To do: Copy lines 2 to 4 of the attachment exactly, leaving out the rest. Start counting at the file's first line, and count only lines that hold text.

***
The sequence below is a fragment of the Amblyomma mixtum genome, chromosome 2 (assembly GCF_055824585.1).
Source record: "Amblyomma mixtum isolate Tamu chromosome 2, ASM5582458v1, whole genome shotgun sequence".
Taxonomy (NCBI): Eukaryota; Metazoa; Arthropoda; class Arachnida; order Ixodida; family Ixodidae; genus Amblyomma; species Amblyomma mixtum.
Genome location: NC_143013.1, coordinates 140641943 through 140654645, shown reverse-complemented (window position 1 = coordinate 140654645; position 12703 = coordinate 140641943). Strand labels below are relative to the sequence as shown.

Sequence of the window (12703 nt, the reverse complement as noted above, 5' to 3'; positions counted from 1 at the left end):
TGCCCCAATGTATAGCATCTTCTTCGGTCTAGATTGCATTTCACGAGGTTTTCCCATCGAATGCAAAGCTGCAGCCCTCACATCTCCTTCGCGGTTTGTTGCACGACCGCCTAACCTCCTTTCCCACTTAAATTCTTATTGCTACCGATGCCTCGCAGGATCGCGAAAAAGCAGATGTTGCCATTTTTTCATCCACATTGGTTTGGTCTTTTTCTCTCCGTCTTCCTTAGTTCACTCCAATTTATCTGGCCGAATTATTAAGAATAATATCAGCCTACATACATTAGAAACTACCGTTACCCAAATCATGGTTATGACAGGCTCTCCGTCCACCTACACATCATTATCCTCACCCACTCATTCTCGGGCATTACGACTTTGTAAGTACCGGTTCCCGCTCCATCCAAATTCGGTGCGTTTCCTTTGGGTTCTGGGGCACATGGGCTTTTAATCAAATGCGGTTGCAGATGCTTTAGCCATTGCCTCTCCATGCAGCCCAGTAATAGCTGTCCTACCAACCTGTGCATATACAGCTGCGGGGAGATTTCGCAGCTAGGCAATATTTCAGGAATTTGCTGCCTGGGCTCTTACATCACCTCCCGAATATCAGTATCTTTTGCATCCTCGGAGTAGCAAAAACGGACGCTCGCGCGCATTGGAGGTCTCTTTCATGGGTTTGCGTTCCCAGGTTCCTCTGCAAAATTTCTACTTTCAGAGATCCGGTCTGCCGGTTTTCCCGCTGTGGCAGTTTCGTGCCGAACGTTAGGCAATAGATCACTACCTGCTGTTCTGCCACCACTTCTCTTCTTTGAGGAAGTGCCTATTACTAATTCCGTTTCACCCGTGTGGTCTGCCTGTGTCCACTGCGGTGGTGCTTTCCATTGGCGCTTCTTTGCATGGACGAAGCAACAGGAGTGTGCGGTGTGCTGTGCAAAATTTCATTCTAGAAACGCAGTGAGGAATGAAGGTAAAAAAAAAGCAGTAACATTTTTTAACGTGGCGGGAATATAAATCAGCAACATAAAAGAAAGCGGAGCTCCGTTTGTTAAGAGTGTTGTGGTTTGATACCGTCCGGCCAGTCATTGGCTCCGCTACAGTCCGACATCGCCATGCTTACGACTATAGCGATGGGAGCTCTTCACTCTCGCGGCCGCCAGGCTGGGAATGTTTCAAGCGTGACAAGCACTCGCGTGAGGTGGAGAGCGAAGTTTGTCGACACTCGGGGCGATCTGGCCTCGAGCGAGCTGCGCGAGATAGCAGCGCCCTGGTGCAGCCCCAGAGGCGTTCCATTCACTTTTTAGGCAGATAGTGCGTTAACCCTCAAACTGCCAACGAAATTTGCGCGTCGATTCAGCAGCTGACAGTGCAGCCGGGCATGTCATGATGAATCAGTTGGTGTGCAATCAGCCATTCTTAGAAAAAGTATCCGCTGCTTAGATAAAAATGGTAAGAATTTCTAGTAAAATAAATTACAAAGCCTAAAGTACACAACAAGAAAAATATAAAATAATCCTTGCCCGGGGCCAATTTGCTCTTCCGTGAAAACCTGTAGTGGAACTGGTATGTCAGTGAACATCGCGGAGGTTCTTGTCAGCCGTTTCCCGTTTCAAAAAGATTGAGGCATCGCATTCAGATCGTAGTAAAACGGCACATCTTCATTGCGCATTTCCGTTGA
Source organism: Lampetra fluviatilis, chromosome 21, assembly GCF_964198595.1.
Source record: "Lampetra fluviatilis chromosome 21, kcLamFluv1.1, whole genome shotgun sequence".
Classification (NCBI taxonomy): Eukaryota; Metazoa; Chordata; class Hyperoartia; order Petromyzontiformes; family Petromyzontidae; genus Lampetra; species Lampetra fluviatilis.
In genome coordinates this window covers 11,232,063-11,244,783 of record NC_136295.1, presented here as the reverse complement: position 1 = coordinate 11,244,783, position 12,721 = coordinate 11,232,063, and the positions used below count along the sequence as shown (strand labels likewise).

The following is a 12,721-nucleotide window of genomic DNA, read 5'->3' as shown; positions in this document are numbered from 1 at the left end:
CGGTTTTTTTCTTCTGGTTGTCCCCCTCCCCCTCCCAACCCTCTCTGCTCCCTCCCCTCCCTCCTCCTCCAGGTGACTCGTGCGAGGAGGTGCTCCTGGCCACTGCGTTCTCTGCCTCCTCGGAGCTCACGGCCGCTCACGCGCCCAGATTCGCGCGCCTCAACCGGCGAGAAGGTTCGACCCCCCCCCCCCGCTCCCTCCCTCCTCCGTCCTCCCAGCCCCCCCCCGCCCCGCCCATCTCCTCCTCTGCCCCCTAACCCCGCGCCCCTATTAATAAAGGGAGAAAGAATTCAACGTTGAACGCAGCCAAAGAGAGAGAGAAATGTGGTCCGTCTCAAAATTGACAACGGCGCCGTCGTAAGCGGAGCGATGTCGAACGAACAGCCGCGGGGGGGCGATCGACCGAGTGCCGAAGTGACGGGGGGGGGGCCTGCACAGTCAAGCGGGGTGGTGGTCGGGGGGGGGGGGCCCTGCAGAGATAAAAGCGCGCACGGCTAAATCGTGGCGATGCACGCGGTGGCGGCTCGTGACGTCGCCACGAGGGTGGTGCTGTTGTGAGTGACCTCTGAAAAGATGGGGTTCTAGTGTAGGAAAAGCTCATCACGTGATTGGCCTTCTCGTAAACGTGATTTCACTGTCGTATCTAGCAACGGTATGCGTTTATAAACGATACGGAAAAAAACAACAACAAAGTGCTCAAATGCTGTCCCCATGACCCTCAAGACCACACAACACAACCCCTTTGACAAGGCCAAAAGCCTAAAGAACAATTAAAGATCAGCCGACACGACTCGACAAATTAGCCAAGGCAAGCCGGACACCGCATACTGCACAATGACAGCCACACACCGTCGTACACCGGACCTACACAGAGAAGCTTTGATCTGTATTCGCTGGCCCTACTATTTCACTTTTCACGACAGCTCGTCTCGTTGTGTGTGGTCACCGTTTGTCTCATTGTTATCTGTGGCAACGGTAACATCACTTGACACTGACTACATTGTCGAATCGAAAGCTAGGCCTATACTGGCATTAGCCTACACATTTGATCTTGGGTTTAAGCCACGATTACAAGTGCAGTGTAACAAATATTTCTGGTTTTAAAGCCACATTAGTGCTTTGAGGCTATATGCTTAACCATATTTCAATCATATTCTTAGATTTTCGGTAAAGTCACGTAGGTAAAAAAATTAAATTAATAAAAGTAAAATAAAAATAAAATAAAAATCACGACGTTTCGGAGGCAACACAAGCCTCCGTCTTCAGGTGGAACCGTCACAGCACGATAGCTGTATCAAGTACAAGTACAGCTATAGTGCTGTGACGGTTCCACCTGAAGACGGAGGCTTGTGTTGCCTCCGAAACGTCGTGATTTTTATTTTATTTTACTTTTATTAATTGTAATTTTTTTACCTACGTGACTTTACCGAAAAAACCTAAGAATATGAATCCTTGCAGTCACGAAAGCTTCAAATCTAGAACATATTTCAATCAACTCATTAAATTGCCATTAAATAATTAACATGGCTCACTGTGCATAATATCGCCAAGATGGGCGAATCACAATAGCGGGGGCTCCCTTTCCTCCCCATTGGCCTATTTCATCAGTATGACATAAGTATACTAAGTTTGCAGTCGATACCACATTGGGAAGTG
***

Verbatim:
Source record: "Amblyomma mixtum isolate Tamu chromosome 2, ASM5582458v1, whole genome shotgun sequence".
Taxonomy (NCBI): Eukaryota; Metazoa; Arthropoda; class Arachnida; order Ixodida; family Ixodidae; genus Amblyomma; species Amblyomma mixtum.
Genome location: NC_143013.1, coordinates 140641943 through 140654645, shown reverse-complemented (window position 1 = coordinate 140654645; position 12703 = coordinate 140641943). Strand labels below are relative to the sequence as shown.